Kroger's Houston domination included picking up a number of old Albertsons when they pulled out in '02, but the same dominance isn't replicated elsewhere. A few Krogers are smattered outside the Houston area but beyond College Station-Bryan and Huntsville, that's it--nothing in S.A. anymore, nothing in Austin (I did spot an old Greenhouse in San Marcos, so they were there), nothing in Waco-Temple-Killeen. The only time when they reappear is in Dallas-Fort Worth, where even post-merger they'll still have more market share than anyone else (except Walmart)
KrogerTexas
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Re: When/how did Kroger "conquer" the South?

Post by KrogerTexas »

The San Marcos store was part of the San Antonio group along with New Braunfels. Both were Super Store II - about 30K size. They closed in 1992 with San Antonio. Austin and Waco closed earlier, along with the stores in the valley and Corpus. Kroger still has the outlying stores you mentioned - Bryan - College Station (which has had new construction in the past years) - Huntsville (slated to be replaced) - Conroe - Willis - Clute/Lake Jackson - Nacogdoches - Marshall - Longview - Palestine - Henderson (the last five being part of the old Dallas Division).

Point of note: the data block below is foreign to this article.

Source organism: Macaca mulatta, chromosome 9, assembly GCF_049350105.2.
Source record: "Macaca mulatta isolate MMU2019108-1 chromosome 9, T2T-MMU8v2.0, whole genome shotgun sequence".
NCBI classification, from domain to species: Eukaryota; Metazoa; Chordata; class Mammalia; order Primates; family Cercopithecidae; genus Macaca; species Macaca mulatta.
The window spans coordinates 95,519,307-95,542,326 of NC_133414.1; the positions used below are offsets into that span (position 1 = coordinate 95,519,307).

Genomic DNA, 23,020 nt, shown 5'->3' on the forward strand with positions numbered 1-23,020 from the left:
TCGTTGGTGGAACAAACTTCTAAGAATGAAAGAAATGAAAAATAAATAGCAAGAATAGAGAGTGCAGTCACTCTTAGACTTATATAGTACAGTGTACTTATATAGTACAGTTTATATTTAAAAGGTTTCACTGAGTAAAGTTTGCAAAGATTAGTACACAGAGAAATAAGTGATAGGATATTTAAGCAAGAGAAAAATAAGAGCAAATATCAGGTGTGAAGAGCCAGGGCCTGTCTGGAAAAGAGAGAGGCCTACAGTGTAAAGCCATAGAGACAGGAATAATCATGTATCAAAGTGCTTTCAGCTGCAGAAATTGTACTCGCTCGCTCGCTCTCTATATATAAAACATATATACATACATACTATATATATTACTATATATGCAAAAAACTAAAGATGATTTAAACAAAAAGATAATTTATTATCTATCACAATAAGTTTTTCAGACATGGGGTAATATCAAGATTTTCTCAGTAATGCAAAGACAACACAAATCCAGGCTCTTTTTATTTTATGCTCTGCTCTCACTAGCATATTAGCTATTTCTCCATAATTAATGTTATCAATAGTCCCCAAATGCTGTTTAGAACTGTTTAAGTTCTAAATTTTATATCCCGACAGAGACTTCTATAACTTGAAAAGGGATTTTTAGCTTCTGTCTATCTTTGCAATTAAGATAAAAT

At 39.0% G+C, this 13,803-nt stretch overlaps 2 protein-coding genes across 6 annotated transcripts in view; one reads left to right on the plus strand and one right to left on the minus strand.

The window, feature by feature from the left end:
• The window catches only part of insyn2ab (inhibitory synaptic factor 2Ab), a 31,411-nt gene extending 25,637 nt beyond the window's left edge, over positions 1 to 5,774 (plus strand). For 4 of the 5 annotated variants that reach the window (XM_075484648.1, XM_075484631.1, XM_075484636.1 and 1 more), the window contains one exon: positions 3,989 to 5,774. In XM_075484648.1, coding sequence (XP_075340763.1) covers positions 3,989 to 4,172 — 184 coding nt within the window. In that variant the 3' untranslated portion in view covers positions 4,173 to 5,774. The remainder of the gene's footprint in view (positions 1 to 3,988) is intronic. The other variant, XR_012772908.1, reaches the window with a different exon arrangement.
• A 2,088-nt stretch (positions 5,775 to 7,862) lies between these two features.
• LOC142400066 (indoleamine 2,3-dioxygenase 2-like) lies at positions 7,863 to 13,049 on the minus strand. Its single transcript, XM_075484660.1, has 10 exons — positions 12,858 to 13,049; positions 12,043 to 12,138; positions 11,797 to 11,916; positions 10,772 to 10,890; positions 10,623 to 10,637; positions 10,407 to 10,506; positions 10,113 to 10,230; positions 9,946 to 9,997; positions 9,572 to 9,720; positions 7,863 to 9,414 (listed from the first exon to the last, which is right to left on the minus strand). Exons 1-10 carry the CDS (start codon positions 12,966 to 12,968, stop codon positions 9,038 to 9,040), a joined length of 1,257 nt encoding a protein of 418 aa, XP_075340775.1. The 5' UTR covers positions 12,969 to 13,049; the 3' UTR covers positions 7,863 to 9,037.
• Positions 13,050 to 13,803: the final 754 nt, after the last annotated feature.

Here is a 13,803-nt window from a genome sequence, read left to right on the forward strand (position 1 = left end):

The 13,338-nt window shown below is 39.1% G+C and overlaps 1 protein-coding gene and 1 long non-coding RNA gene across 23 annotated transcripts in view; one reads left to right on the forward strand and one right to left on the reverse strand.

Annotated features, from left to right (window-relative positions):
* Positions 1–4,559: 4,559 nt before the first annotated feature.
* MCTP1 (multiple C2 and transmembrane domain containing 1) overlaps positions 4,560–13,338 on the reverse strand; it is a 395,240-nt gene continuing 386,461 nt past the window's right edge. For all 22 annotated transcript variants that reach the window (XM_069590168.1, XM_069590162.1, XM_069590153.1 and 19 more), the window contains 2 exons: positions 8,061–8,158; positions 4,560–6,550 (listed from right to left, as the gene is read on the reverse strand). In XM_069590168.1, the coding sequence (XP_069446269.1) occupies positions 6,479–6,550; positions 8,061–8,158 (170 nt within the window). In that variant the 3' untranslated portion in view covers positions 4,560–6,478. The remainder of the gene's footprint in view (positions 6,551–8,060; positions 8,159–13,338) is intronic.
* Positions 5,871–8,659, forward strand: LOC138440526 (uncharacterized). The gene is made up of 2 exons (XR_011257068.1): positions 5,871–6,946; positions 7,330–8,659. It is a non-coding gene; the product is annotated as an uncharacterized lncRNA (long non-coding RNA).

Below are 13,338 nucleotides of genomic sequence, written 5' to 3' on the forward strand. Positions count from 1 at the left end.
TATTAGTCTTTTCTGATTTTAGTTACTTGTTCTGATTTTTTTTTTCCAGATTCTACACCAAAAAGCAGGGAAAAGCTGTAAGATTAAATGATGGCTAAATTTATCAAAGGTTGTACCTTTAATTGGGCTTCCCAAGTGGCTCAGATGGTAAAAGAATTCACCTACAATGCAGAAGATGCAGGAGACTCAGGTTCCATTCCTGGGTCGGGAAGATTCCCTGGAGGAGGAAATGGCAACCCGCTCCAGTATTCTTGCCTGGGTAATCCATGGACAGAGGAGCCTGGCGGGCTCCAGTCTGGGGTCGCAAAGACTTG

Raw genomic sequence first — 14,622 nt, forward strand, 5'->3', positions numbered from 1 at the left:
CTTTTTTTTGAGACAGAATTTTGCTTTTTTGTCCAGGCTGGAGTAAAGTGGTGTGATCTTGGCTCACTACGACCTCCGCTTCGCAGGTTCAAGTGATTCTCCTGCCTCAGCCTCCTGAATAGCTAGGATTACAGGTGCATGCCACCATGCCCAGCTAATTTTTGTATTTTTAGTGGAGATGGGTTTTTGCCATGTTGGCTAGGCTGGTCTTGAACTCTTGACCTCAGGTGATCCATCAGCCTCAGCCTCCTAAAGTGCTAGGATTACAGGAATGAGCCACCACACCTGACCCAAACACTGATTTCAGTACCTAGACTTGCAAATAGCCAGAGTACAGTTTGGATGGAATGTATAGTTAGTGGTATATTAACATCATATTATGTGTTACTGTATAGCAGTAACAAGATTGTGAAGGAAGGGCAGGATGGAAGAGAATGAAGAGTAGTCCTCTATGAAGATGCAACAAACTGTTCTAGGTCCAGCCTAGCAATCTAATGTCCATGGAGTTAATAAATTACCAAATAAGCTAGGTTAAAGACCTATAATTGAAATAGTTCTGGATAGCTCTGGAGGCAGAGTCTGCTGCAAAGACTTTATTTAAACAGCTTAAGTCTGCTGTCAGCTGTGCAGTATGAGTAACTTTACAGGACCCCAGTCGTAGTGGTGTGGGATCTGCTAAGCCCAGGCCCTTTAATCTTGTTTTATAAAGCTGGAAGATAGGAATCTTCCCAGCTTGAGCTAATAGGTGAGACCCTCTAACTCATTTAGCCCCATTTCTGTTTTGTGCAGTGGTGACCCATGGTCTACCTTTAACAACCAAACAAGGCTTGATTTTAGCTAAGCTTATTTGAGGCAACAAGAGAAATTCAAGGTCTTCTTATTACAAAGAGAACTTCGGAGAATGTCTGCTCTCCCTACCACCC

wnetmacman
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Re: When/how did Kroger "conquer" the South?

Post by wnetmacman »

KrogerTexas wrote:The San Marcos store was part of the San Antonio group along with New Braunfels. Both were Super Store II - about 30K size. They closed in 1992 with San Antonio. Austin and Waco closed earlier, along with the stores in the valley and Corpus. Kroger still has the outlying stores you mentioned - Bryan - College Station (which has had new construction in the past years) - Huntsville (slated to be replaced) - Conroe - Willis - Clute/Lake Jackson - Nacogdoches - Marshall - Longview - Palestine - Henderson (the last five being part of the old Dallas Division).
You also forgot Paris, which, along with Longview, Marshall and Nacogdiches were all Family Centers. Palestine is a small Greenhouse that was just remodeled (September 2014). Willis is a Marketplace, and a pretty nice store. Henderson is a special store; it's a former Safeway (built 1980) that has now been Kroger far longer than it was Safeway. It still has a fairly consistent Safeway layout, but with newer equipment and decor.
Scott Greer
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Re: When/how did Kroger "conquer" the South?

Post by KrogerTexas »

I also forgot Beaumont and Orange. Beaumont has two Signature Stores, one older greenhouse and one new construction (early 2000's), and Orange a old family center that has been remodeled.
pseudo3d
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Re: When/how did Kroger "conquer" the South?

Post by pseudo3d »

Willis replaced the store across the highway, which was an Albertsons.